Meanwhile, Harvey Sacks, along with Emanuel Schegloff and Gail Jefferson were beginning to attract wider recognition as founders of the new field of conversation analysis. So, by the time I eventually finished my PhD thesis, the gist of the final chapter concluded with the modest proposal that all hitherto existing sociology, from Durkheim's Le Suicide onwards, was methodologically flawed and that the future lay with ethnomethodology and conversation analysis.

At the time, I didn't have much of a clue as to how you would actually get to such a promised land, let alone what the results would look like if ever you got there. But it eventually took me into research aimed at applying the methodology of conversation analysis to more formal settings like court rooms and, eventually political speeches and public speaking more generally.

And all because of Tony Benn
If Tony Benn had never been Postmaster General and if he hadn't known Peter Townsend, none of this would ever have happened - which is why I'm so thankful to him for his hidden, but nonetheless profound and far-reaching, impact on my life and work.

An example of rhetorical virtuosity from rhetoric denier Tony Benn

Readers from outside the UK have probably never heard of Tony Benn, and quite a few here will be too young to remember just how effective an orator he was. So, having looked at his 'rhetorical denial' in the previous post I thought it might be useful to show a video illustrating his rhetorical virtuosity in action.

This particular clip comes from a Labour Party conference in the early 1980s, when he was at the height of his powers and a prime mover in his party's electorally disastrous lurch to the left after Margaret Thatcher came to power in 1979 (on which, see also HERE).

It shows how he was so in tune with the way the audience was reacting that a slight response to his news about that day's record stock market fall was enough to prompt him to break off from what he was going to say and launch into an impressively constructed contrast, each part of which ends with the phrase ‘the wealth of the nation’:

BENN: For a moment between debates the stock market had its biggest fall was it within living memory 30 points – and uhh that is an indication that indeed it was rather appropriate that ITN was swinging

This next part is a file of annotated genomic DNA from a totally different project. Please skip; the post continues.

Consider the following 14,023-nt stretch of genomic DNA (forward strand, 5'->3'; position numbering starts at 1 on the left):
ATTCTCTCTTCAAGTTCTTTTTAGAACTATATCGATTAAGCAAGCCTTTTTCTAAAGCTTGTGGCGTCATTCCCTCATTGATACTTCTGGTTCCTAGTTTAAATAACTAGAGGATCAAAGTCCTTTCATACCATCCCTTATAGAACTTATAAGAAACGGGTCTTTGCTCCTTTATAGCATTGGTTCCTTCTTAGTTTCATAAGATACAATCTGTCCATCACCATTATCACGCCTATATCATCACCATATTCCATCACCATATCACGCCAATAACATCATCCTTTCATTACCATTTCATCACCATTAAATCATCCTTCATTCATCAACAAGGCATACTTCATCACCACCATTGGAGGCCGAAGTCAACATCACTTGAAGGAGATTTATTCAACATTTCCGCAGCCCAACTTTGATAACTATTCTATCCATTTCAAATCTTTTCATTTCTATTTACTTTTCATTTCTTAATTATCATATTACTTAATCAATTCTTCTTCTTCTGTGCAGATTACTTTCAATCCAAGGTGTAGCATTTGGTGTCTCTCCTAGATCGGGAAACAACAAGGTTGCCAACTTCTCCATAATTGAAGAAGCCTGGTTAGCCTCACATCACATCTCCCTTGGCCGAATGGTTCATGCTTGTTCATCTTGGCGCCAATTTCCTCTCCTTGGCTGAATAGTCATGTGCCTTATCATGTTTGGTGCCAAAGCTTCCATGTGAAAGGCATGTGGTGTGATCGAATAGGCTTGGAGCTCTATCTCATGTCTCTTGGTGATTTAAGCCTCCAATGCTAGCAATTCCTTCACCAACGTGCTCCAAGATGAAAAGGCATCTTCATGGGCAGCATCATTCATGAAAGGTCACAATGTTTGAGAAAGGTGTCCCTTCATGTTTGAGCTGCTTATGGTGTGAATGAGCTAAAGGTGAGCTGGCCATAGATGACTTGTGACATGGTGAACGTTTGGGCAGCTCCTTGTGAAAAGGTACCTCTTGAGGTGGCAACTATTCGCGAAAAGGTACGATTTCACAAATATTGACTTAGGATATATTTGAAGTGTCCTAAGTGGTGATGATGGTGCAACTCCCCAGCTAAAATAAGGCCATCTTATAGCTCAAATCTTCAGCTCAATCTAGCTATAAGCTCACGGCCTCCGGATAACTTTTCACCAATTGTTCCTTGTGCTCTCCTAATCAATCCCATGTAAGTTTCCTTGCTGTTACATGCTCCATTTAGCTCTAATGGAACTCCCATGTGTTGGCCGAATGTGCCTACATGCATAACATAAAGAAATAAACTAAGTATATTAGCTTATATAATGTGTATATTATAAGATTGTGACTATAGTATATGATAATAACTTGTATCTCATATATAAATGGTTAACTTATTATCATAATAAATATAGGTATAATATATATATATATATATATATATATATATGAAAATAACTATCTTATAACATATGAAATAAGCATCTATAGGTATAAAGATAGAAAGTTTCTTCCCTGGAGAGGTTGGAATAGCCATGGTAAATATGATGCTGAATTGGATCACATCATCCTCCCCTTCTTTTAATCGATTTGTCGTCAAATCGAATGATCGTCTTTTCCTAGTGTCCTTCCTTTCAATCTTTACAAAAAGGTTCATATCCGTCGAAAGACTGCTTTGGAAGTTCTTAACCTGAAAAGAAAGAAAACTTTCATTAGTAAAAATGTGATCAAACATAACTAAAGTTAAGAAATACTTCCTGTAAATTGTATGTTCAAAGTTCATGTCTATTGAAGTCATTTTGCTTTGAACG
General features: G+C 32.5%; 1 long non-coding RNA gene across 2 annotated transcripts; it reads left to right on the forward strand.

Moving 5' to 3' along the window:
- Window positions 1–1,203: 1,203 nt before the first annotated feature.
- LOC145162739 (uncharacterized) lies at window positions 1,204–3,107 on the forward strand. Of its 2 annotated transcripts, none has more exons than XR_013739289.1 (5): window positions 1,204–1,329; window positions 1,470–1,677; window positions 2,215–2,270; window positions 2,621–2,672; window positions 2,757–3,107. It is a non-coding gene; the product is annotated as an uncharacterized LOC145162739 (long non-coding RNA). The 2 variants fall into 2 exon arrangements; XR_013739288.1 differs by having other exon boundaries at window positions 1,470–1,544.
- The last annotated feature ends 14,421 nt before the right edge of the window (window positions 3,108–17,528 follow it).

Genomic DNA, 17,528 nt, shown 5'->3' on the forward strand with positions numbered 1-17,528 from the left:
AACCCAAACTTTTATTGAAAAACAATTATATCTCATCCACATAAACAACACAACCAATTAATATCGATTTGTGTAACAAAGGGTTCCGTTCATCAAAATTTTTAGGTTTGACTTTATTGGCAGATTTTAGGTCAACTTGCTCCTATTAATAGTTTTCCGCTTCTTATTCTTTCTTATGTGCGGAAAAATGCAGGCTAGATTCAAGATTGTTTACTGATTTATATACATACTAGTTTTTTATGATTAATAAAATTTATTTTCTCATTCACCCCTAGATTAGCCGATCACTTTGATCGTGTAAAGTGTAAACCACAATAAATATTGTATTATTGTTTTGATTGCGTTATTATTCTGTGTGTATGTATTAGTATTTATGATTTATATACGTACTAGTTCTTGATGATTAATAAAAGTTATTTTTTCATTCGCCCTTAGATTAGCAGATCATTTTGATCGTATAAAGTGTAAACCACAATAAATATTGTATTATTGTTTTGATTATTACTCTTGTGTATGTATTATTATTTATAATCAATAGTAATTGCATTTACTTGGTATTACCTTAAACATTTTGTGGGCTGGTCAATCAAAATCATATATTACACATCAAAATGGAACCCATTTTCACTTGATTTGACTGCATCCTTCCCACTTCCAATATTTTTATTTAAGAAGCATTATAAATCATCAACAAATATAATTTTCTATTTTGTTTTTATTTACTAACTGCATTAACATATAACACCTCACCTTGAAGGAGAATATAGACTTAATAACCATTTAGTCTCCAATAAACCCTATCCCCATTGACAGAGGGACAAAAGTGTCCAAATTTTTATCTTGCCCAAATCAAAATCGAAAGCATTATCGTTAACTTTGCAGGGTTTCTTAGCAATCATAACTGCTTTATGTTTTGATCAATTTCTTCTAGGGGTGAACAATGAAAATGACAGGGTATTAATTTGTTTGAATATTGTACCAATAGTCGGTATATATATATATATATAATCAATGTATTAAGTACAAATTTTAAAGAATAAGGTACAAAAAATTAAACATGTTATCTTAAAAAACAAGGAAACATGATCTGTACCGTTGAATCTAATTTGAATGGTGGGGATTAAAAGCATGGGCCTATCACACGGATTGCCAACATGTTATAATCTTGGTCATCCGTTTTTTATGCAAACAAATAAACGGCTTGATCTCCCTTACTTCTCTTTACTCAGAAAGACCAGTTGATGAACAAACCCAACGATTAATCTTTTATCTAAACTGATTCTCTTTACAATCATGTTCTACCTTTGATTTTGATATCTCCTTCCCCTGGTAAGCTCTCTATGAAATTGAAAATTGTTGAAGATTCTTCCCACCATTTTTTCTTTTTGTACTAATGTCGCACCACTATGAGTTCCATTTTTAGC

from the stock market where they’re gambling with the wealth of the nation
to Brighton where we represent the people who create the wealth of the nation.

The sequence also provides more examples of the way 'iconic gestures' come before the word(s) to which they relate, as discussed in earlier posts (HERE and HERE): Benn's swinging hand movements get under way quite a while before the word ‘swinging’ comes out of his mouth – whereupon his hands start moving to his left just before the words ‘stock market’ and to his right just before he say’s the word ‘Brighton’.

Then the slightest pause after ‘create’ followed by the coordinated downward movements of his head and hands are reminiscent of the precision with which an orchestral conductor brings in the whole of the chorus on time – and the audience starts applauding just before he's finished repeating ‘the wealth of the nation’.

But, as was typical of Benn, he didn’t stop there but carried on trying to ‘surf’ the applause - not that he says anything more important than "and that is also-" and "now uhh-") while the applause is still preventing his words from being heard - for more on which, see HERE andHERE).

One point of interest is that, as the applause gets under way, the camera switches away the from the audience to focus on Benn's former Labour cabinet colleague and arch-enemy of the day, Denis Healey, who had just narrowly defeated Mr Benn in an election for the party's deputy-leadership - but who seems to be thoroughly enjoying this particular line.

Another is the fact that a stock market fall as pitifully small as 30 points was treated as such dramatic news in those days!